Monica Yant Kinney: Bereaved pet owners are dogged by their vet

Posted: July 17, 2011

Allergies limit the Kinneys to a blue betta named Swimmy, but I still devoured my former colleague Michael Schaffer's book One Nation Under Dog, about the $50 billion pet industrial complex of Reiki for Rover, strollers for cats, and attorneys practicing animal law.

If six in 10 American households own "fur babies" that are loved and spoiled as much as (or more than) children, does it mean animal lives are now on a par with those of humans?

And if we've crossed that threshold, what to do and how to act when a dog dies?

That question has vexed Nancy and Tom Stanley, both nurses, since their cheeky chocolate Lab, Baxter, died in February at the VCA Old Marple Animal Hospital.

"When something unexpected or catastrophic happens in our work, physicians talk to the family," Nancy explains. "Without that, the family is left with an open wound."

But even if a vet doesn't do postmortems, wouldn't common decency suggest alerting billing and marketing to a patient's passing?

Instead, the Stanleys are being hounded for money they can't possibly owe. And they've received crass come-ons in the mail with lounging Labs surrounded by paw prints:

Time flies when you're having fun. Baxter, it's time to schedule your next visit.

Can you imagine such insensitivity from a pediatrician?

Gone in a flash

The Stanleys got Baxter as a puppy in 2002. A lovable "maniac" he remained until February, when Nancy rushed the trembling, vomiting dog from her Springfield, Delaware County, home to the nearest 24-hour animal hospital.

Nancy, who spent 20 years as an ICU/ER nurse, says the vet suspected Baxter had swallowed a toy or sock. But an abdominal X-ray was clear, so he got fluids and went home after the Stanleys paid $645.36.

The couple took the dog back the next morning, and a chest X-ray revealed pneumonia. Baxter, a different vet assured, would be fine after a two-day, $1,507.26 dose of oxygen and antibiotics. As required by the hospital, the Stanleys paid half the bill up front.

"When we left at 3 p.m.," Nancy recalls, "he was on oxygen in a plexiglass cage." At 5:30 p.m., the Stanleys were summoned back with news that Baxter "had taken a turn for the worse." They found him bleeding from the mouth and agreed to have him put down and cremated.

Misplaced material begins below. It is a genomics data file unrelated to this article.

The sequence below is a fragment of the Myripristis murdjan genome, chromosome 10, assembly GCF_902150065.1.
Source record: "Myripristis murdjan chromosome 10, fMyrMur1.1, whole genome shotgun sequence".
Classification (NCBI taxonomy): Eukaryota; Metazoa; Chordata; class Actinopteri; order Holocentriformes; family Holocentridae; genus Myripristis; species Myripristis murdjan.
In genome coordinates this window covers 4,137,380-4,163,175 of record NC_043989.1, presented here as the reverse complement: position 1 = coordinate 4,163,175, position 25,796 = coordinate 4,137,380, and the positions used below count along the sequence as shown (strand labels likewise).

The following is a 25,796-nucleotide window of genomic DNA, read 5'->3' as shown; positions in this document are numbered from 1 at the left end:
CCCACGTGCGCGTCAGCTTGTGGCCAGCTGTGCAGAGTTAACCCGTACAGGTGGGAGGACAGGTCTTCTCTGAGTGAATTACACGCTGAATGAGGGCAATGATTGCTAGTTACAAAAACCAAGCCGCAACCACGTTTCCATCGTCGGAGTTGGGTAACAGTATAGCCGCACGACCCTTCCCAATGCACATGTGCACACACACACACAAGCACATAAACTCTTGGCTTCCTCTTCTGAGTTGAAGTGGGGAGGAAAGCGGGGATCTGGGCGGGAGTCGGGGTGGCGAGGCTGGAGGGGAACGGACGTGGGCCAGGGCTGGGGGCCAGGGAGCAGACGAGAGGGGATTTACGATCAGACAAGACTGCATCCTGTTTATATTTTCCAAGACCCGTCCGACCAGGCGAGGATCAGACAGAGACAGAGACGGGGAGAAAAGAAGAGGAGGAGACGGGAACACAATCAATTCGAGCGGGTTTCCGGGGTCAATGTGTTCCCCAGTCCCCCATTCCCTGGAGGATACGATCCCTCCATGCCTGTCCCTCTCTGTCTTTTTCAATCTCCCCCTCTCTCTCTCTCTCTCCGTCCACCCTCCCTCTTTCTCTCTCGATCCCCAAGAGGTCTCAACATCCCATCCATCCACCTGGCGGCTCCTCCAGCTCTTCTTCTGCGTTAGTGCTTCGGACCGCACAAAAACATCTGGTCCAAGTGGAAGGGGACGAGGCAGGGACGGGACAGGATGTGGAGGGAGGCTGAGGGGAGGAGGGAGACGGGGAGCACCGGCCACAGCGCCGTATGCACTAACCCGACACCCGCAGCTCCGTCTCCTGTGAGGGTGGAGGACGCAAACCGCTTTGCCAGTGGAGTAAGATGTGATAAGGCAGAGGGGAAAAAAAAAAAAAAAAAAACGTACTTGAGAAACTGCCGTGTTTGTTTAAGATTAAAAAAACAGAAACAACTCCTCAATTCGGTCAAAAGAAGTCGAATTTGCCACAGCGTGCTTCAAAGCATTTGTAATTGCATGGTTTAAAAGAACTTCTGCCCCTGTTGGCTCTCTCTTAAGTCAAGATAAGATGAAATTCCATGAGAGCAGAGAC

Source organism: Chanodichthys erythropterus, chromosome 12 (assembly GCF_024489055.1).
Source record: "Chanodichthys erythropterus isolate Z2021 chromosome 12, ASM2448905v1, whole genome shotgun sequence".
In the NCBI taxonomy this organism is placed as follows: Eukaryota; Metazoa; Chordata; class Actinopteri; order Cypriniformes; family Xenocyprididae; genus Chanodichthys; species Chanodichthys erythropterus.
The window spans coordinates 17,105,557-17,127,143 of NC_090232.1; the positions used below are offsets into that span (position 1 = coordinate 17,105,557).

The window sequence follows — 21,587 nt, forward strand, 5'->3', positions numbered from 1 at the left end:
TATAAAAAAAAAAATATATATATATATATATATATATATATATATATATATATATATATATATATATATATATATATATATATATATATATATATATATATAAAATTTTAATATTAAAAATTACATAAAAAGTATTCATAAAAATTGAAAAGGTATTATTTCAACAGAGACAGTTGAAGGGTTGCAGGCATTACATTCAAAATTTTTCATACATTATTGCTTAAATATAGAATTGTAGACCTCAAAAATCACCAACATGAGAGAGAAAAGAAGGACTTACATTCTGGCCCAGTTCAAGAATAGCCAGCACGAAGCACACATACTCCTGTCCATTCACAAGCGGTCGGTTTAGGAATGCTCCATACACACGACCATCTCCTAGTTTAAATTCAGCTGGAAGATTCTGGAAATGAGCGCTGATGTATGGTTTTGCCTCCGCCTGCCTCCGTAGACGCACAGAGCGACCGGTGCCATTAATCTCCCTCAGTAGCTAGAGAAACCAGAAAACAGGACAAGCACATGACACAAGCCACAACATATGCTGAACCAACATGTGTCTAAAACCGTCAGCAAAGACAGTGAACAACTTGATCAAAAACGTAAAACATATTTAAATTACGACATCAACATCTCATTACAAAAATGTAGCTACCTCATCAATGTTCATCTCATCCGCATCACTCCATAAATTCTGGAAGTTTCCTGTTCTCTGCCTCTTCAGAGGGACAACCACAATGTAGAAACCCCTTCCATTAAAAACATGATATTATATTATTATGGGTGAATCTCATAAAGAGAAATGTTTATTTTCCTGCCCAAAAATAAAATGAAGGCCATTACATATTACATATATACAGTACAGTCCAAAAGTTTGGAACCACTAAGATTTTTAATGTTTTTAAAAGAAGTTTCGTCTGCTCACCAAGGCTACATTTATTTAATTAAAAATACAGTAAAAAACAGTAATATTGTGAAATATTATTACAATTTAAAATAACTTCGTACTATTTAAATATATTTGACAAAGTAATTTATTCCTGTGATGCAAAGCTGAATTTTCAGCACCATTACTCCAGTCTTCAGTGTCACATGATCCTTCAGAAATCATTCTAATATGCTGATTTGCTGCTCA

"It was obvious he was dying," Nancy recalls somberly at the family's dining-room table. "His eyes were open, but glazed."

The sound of silence

Two days later, the Stanleys got a call from Marple medical director Robert Lawrie, saying he'd investigate how and why Baxter had died.

Days passed, then weeks. In March, according to Nancy's records, she reminded Lawrie that she had prepaid for care and medications Baxter couldn't possibly have received.

"We'd like a refund." They also wanted Lawrie to void a mysterious new $400 bill - for cremation? - that arrived after the dog had died.

Weeks passed, then months.

By June, the bonus bill was 90 days past due, and the Stanleys received a "demand letter" for $451.82.

Also in the mail? Another promo from the animal hospital.

"We enjoyed meeting Baxter and you, too!" read the solicitation, which came with a $10 gift certificate urging a return visit.

Nancy seethed at the sight of the letter. "I don't see how anyone who says they love animals can treat a family who's lost one like this."

I left three messages for Lawrie, but got no response until 9 p.m. Friday. The vet said Baxter "got the best care possible" at the hospital, adding that animals suffering from pneumonia sometimes decline dramatically. He couldn't shed light on why his billing department seeks more money from the Stanleys, but did allow that the posthumous marketing pitches in Baxter's name represented "a terrible administrative error" caused by his keeping the pet's file active to review.

Pennsylvania's Board of Veterinary Medicine has no discipline cases against any of the people involved in Baxter's care, but the spokesman says the Stanleys could complain there and with the Attorney General's Office.

Tom, a retired nurse anesthetist, doesn't want paperwork. He seeks answers to heal that "open wound."

"I feel bad," he admits, "that we didn't think to have an autopsy."

To them, Baxter was family. But in the end, he was still a dog.

Contact Monica Yant Kinney at 215-854-4670,, or @myantkinney on Twitter. Read her blog at


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